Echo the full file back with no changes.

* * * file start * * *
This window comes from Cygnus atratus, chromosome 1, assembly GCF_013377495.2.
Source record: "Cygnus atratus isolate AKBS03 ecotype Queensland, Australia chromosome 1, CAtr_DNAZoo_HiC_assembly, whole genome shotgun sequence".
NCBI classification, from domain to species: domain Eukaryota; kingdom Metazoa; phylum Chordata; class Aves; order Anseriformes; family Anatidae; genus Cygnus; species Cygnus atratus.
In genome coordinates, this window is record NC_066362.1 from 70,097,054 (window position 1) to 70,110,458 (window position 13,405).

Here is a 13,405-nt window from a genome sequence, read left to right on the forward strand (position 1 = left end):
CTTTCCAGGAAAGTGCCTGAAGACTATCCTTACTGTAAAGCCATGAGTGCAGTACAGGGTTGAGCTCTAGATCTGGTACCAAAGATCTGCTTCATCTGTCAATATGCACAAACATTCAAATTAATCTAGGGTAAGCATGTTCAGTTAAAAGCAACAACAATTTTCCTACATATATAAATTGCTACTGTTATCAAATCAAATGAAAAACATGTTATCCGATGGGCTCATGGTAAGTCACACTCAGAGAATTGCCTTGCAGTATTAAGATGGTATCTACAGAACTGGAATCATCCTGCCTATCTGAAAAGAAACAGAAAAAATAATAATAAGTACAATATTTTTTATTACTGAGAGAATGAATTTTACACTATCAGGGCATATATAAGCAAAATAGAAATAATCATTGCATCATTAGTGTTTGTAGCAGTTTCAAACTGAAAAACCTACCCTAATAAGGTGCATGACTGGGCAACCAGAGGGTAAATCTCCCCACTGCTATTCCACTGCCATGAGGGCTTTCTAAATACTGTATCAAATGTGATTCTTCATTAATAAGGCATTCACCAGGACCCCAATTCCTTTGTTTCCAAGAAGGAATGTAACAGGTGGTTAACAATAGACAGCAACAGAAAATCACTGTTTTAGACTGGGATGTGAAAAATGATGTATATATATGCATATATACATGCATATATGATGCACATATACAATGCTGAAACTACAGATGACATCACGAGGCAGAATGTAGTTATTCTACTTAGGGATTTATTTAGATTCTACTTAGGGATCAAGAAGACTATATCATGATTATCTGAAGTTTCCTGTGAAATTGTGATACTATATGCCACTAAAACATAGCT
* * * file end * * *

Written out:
This window comes from Cygnus atratus, chromosome 1, assembly GCF_013377495.2.
Source record: "Cygnus atratus isolate AKBS03 ecotype Queensland, Australia chromosome 1, CAtr_DNAZoo_HiC_assembly, whole genome shotgun sequence".
NCBI classification, from domain to species: domain Eukaryota; kingdom Metazoa; phylum Chordata; class Aves; order Anseriformes; family Anatidae; genus Cygnus; species Cygnus atratus.
In genome coordinates, this window is record NC_066362.1 from 70,097,054 (window position 1) to 70,110,458 (window position 13,405).

Here is a 13,405-nt window from a genome sequence, read left to right on the forward strand (position 1 = left end):
CTTTCCAGGAAAGTGCCTGAAGACTATCCTTACTGTAAAGCCATGAGTGCAGTACAGGGTTGAGCTCTAGATCTGGTACCAAAGATCTGCTTCATCTGTCAATATGCACAAACATTCAAATTAATCTAGGGTAAGCATGTTCAGTTAAAAGCAACAACAATTTTCCTACATATATAAATTGCTACTGTTATCAAATCAAATGAAAAACATGTTATCCGATGGGCTCATGGTAAGTCACACTCAGAGAATTGCCTTGCAGTATTAAGATGGTATCTACAGAACTGGAATCATCCTGCCTATCTGAAAAGAAACAGAAAAAATAATAATAAGTACAATATTTTTTATTACTGAGAGAATGAATTTTACACTATCAGGGCATATATAAGCAAAATAGAAATAATCATTGCATCATTAGTGTTTGTAGCAGTTTCAAACTGAAAAACCTACCCTAATAAGGTGCATGACTGGGCAACCAGAGGGTAAATCTCCCCACTGCTATTCCACTGCCATGAGGGCTTTCTAAATACTGTATCAAATGTGATTCTTCATTAATAAGGCATTCACCAGGACCCCAATTCCTTTGTTTCCAAGAAGGAATGTAACAGGTGGTTAACAATAGACAGCAACAGAAAATCACTGTTTTAGACTGGGATGTGAAAAATGATGTATATATATGCATATATACATGCATATATGATGCACATATACAATGCTGAAACTACAGATGACATCACGAGGCAGAATGTAGTTATTCTACTTAGGGATTTATTTAGATTCTACTTAGGGATCAAGAAGACTATATCATGATTATCTGAAGTTTCCTGTGAAATTGTGATACTATATGCCACTAAAACATAGCT